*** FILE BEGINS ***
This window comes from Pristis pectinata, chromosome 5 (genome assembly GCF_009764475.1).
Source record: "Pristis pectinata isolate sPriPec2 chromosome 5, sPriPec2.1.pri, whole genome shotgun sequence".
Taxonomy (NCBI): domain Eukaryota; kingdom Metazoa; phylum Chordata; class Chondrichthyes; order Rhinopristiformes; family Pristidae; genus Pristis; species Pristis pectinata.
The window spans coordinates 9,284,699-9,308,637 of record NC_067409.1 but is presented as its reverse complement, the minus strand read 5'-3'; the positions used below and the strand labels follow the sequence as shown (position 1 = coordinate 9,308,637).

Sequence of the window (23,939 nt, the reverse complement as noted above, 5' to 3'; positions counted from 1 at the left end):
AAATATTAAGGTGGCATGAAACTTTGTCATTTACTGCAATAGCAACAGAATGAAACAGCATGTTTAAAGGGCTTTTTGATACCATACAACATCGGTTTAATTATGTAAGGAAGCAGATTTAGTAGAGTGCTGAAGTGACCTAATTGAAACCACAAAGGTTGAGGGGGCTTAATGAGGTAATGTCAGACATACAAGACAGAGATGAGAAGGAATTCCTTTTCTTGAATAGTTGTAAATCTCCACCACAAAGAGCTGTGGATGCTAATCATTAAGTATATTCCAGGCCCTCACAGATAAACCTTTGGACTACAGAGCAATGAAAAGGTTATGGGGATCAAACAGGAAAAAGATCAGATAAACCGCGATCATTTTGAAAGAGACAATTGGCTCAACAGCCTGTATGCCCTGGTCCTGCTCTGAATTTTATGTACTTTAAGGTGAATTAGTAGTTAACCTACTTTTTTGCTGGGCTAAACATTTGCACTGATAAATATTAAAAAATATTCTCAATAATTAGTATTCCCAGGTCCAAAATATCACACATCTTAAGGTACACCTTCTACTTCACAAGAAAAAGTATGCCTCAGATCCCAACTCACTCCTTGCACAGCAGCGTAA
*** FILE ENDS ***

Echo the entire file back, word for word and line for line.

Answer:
This window comes from Pristis pectinata, chromosome 5 (genome assembly GCF_009764475.1).
Source record: "Pristis pectinata isolate sPriPec2 chromosome 5, sPriPec2.1.pri, whole genome shotgun sequence".
Taxonomy (NCBI): domain Eukaryota; kingdom Metazoa; phylum Chordata; class Chondrichthyes; order Rhinopristiformes; family Pristidae; genus Pristis; species Pristis pectinata.
The window spans coordinates 9,284,699-9,308,637 of record NC_067409.1 but is presented as its reverse complement, the minus strand read 5'-3'; the positions used below and the strand labels follow the sequence as shown (position 1 = coordinate 9,308,637).

Sequence of the window (23,939 nt, the reverse complement as noted above, 5' to 3'; positions counted from 1 at the left end):
AAATATTAAGGTGGCATGAAACTTTGTCATTTACTGCAATAGCAACAGAATGAAACAGCATGTTTAAAGGGCTTTTTGATACCATACAACATCGGTTTAATTATGTAAGGAAGCAGATTTAGTAGAGTGCTGAAGTGACCTAATTGAAACCACAAAGGTTGAGGGGGCTTAATGAGGTAATGTCAGACATACAAGACAGAGATGAGAAGGAATTCCTTTTCTTGAATAGTTGTAAATCTCCACCACAAAGAGCTGTGGATGCTAATCATTAAGTATATTCCAGGCCCTCACAGATAAACCTTTGGACTACAGAGCAATGAAAAGGTTATGGGGATCAAACAGGAAAAAGATCAGATAAACCGCGATCATTTTGAAAGAGACAATTGGCTCAACAGCCTGTATGCCCTGGTCCTGCTCTGAATTTTATGTACTTTAAGGTGAATTAGTAGTTAACCTACTTTTTTGCTGGGCTAAACATTTGCACTGATAAATATTAAAAAATATTCTCAATAATTAGTATTCCCAGGTCCAAAATATCACACATCTTAAGGTACACCTTCTACTTCACAAGAAAAAGTATGCCTCAGATCCCAACTCACTCCTTGCACAGCAGCGTAA